The huge bronze statue was 26 feet tall, and showed a Ukrainian and a Russian worker on a plinth, holding a Soviet order of friendship.
It was a symbolic gift from the Soviet Union to commemorate the reunification of Ukraine with Russia, but it had become increasingly controversial over the years as tensions between the countries grew.
The monument stood right under the titanium “People’s Friendship Arch,” which is still standing. The rainbow-shaped structure stretches up to 164 feet, and was built in 1982 to honor the 60th anniversary of the Soviet Union.
Explaining why he had taken the decision to remove the bronze statue, Kyiv Mayor Vitaly Klitschko said: “We now see what this ‘friendship’ is – destruction of Ukrainian cities... killing tens of thousands of peaceful people.
“I am convinced such a monument has an entirely different meaning now.”
“This place had a name, the place of friendship between Russia and Ukraine,” he added. “It’s no friendship anymore.”
He also pointed out to the BBC that “Russia destroyed the normal lives of millions of Ukrainians and destroyed the peace in Europe” through its two-month unprovoked attack on the neighboring nation.
The head of the Russian worker was removed first and fell to the ground to cheers from the crowd.
The entire statue was then lifted by a crane and lowered to the ground, as 100 people shouted slogans such as “glory to Ukraine,” according to Reuters news agency.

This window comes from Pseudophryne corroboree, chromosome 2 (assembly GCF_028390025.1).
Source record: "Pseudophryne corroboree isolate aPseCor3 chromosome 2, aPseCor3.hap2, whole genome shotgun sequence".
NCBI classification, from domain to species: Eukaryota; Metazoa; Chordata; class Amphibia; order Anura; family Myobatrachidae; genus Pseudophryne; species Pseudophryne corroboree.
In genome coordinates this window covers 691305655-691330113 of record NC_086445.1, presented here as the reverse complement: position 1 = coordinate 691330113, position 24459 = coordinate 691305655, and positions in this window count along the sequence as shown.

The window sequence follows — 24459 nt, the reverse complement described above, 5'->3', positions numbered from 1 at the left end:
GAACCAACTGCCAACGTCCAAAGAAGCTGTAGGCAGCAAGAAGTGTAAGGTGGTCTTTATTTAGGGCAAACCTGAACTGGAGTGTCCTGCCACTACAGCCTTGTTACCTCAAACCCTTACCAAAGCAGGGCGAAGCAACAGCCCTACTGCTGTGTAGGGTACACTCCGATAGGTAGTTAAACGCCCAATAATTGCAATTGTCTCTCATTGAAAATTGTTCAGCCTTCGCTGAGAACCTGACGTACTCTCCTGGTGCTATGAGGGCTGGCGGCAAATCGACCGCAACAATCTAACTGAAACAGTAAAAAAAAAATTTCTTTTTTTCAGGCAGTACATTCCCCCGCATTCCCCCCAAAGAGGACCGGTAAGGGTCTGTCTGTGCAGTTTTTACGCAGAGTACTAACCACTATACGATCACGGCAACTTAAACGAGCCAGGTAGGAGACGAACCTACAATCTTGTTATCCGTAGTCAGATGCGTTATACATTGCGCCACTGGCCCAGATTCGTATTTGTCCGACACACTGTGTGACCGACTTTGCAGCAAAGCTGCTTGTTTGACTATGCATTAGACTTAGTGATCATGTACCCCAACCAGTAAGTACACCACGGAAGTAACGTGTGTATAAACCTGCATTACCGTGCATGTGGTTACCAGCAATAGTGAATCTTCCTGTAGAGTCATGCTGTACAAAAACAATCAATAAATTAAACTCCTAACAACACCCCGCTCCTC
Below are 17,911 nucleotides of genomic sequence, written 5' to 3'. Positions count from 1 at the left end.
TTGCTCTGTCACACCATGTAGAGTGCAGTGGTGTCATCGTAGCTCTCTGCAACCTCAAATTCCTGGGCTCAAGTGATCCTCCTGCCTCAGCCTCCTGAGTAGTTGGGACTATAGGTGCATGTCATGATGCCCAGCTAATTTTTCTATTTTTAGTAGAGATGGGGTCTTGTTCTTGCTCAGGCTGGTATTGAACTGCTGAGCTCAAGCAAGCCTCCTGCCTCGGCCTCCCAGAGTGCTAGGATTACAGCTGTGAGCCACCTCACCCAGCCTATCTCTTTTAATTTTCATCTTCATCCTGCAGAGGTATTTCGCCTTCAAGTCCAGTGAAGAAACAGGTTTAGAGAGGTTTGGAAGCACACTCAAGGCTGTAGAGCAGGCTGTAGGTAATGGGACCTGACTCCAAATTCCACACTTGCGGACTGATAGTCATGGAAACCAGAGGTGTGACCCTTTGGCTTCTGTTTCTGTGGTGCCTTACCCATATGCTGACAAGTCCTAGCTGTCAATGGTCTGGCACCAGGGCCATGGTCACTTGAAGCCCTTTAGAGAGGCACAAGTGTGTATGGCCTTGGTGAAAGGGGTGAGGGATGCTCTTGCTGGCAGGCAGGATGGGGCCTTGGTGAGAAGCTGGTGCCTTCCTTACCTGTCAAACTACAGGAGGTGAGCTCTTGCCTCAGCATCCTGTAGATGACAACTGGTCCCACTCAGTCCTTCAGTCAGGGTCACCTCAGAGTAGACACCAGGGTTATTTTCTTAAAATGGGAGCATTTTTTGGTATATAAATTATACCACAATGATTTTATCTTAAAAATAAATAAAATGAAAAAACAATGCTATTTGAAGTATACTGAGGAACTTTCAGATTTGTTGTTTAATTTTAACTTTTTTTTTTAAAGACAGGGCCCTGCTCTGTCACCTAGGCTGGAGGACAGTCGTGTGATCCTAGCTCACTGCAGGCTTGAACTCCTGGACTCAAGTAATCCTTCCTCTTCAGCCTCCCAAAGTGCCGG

One of the designers of the statue, Serhiy Myrhorodsky, said: “Russia invaded Ukraine... Can we be friends with Russia? What do you think?
“This is our worst enemy, that is why the monument to Russian-Ukrainian friendship doesn’t make sense any more.”
One member of the public called Diana told Reuters: “We should not have any relations with the nation of aggressors... no friendship, no relations, nothing.”
More than 5 million people have fled from Ukraine since Russian President Vladimir Putin ordered the invasion of Ukraine in February.
The metal arch over the statue was altered in 2014 when Russia annexed the Ukrainian peninsula of Crimea. A crack was painted onto it by activists, to symbolise how Russia’s aggression had fractured their relationship.
Kyiv has since decided to rename the rainbow-shaped arch and paint it in the colours of the Ukrainian flag.
The Kyiv City Council also told a Ukrainian newspaper it was going to change the names of streets linked to Russia and its close ally Belarus.
The capital city itself is now widely known as Kyiv, rather than Kiev, because the latter was based on a historical Russian derivation, although Ukraine first implemented this change after it went independent in 1991.